Customer Reviews

A nice heavy paper.
Monty
My 12 yo son who does not read without being pushed into it, loves these books and will read without being asked.
L. Donahue
I love Tintin books and this one is no exception.
Julia Warkentin

Most Helpful Customer Reviews

37 of 37 people found the following review helpful By anonymous on November 16, 2001
Format: Hardcover Verified Purchase
The print and pictures are TINY in this edition. Definitely get the bigger books. But my 3 kids LOVE all these stories -- they're 8, 6, and 5.
2 Comments Was this review helpful to you? Yes No Sending feedback...
Thank you for your feedback. If this review is inappropriate, please let us know.
Sorry, we failed to record your vote. Please try again
26 of 26 people found the following review helpful By PBcreek on May 1, 2011
Format: Hardcover Verified Purchase
Much encouraged by my purchase of Vol1, I decided to collect the others in the same series.
Here's the amazon link to Vol1 I am referring to:
http://www.amazon.com/Adventures-Tintin-America-Pharaoh-Complete/dp/0316359408/ref=sr_1_1?ie=UTF8&qid=1304314437&sr=8-1

This one and other volumes of the same series are very different from Vol1.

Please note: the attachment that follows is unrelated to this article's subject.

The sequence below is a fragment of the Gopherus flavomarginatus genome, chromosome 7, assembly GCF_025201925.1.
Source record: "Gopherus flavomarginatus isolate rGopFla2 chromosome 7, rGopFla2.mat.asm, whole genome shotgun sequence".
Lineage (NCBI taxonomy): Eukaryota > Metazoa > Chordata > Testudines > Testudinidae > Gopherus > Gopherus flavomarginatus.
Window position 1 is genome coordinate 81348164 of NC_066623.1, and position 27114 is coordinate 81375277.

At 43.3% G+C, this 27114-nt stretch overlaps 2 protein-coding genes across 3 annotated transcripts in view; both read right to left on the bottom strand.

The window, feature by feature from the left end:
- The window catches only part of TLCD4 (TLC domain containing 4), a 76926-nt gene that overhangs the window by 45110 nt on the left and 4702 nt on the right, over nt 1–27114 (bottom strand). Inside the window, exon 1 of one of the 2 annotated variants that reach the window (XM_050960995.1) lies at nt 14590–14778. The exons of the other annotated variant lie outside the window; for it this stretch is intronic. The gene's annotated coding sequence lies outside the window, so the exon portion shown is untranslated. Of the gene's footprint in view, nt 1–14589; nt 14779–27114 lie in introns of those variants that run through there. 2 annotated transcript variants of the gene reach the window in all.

Vol1 is printed in Spain, the others including this one is printed in China. This is not a factor that would discourage me alone and I only found this after I was surprised by the differences below.

Vol1 is bigger in both height and width than Vol2, about 0.5 inches at least. The pictures is Vol1 one are bigger, the font is bigger and bolder which makes all the difference.

The size of the Vol2 (and the rest in the series) although small by just a little makes all the difference between just small and unreadable small. I just could not concentrate on the tiny pictures and the font on this one. Its like going down on the eye chart, one small size you can read alright and the next smaller one you can't make out.

Returning these and will probably return the first vol too as now I can't complete the set.

There is a lot of conflicting reviews on these series regarding the size and I will not be surprised if at some point different prints were shipped and is the basis for at least some of the confusions if not all.

My advice if you haven't bought it don't !!
1 Comment Was this review helpful to you? Yes No Sending feedback...
Thank you for your feedback. If this review is inappropriate, please let us know.
Sorry, we failed to record your vote. Please try again
10 of 11 people found the following review helpful By A Customer on May 18, 1999
Format: Hardcover
A random search on 'Tintin' on Amazon.com brought back powerful memories of my happy youth, when my brother and I would save up our pocket money every month to buy used copies from local booksellers in the musty streets of Delhi. The books would be marked with pen and sundry stains, but, to us, they were a reminder of what lay just beyond our reach.